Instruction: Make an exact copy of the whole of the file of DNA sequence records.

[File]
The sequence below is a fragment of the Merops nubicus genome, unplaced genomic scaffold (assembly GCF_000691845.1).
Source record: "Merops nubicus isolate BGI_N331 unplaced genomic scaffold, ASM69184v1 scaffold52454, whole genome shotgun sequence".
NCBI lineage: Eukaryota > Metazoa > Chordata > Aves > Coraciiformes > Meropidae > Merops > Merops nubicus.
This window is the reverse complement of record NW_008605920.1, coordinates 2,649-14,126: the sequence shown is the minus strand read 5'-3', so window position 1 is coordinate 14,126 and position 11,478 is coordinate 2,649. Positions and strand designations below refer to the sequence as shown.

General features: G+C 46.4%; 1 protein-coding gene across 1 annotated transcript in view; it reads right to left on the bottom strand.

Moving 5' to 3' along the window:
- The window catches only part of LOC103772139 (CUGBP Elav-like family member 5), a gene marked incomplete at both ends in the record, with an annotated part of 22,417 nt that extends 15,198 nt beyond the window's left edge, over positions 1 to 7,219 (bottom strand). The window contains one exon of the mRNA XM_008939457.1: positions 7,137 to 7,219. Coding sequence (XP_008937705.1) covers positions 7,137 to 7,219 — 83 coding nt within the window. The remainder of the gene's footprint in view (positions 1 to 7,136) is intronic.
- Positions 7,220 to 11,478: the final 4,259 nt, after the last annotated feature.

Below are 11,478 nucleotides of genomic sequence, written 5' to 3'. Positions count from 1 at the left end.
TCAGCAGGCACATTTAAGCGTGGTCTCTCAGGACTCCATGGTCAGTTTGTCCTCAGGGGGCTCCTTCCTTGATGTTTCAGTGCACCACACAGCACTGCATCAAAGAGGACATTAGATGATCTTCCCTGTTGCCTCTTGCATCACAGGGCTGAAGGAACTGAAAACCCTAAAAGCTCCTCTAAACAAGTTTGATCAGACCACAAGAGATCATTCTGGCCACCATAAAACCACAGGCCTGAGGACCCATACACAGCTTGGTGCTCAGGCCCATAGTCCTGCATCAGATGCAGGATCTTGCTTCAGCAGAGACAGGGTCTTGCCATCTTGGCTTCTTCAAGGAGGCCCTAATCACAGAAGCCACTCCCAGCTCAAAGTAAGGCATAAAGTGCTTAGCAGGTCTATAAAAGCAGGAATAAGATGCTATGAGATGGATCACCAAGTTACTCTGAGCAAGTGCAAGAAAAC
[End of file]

The sequence below is a fragment of the Merops nubicus genome, unplaced genomic scaffold (assembly GCF_000691845.1).
Source record: "Merops nubicus isolate BGI_N331 unplaced genomic scaffold, ASM69184v1 scaffold52454, whole genome shotgun sequence".
NCBI lineage: Eukaryota > Metazoa > Chordata > Aves > Coraciiformes > Meropidae > Merops > Merops nubicus.
This window is the reverse complement of record NW_008605920.1, coordinates 2,649-14,126: the sequence shown is the minus strand read 5'-3', so window position 1 is coordinate 14,126 and position 11,478 is coordinate 2,649. Positions and strand designations below refer to the sequence as shown.

General features: G+C 46.4%; 1 protein-coding gene across 1 annotated transcript in view; it reads right to left on the bottom strand.

Moving 5' to 3' along the window:
- The window catches only part of LOC103772139 (CUGBP Elav-like family member 5), a gene marked incomplete at both ends in the record, with an annotated part of 22,417 nt that extends 15,198 nt beyond the window's left edge, over positions 1 to 7,219 (bottom strand). The window contains one exon of the mRNA XM_008939457.1: positions 7,137 to 7,219. Coding sequence (XP_008937705.1) covers positions 7,137 to 7,219 — 83 coding nt within the window. The remainder of the gene's footprint in view (positions 1 to 7,136) is intronic.
- Positions 7,220 to 11,478: the final 4,259 nt, after the last annotated feature.

Below are 11,478 nucleotides of genomic sequence, written 5' to 3'. Positions count from 1 at the left end.
TCAGCAGGCACATTTAAGCGTGGTCTCTCAGGACTCCATGGTCAGTTTGTCCTCAGGGGGCTCCTTCCTTGATGTTTCAGTGCACCACACAGCACTGCATCAAAGAGGACATTAGATGATCTTCCCTGTTGCCTCTTGCATCACAGGGCTGAAGGAACTGAAAACCCTAAAAGCTCCTCTAAACAAGTTTGATCAGACCACAAGAGATCATTCTGGCCACCATAAAACCACAGGCCTGAGGACCCATACACAGCTTGGTGCTCAGGCCCATAGTCCTGCATCAGATGCAGGATCTTGCTTCAGCAGAGACAGGGTCTTGCCATCTTGGCTTCTTCAAGGAGGCCCTAATCACAGAAGCCACTCCCAGCTCAAAGTAAGGCATAAAGTGCTTAGCAGGTCTATAAAAGCAGGAATAAGATGCTATGAGATGGATCACCAAGTTACTCTGAGCAAGTGCAAGAAAAC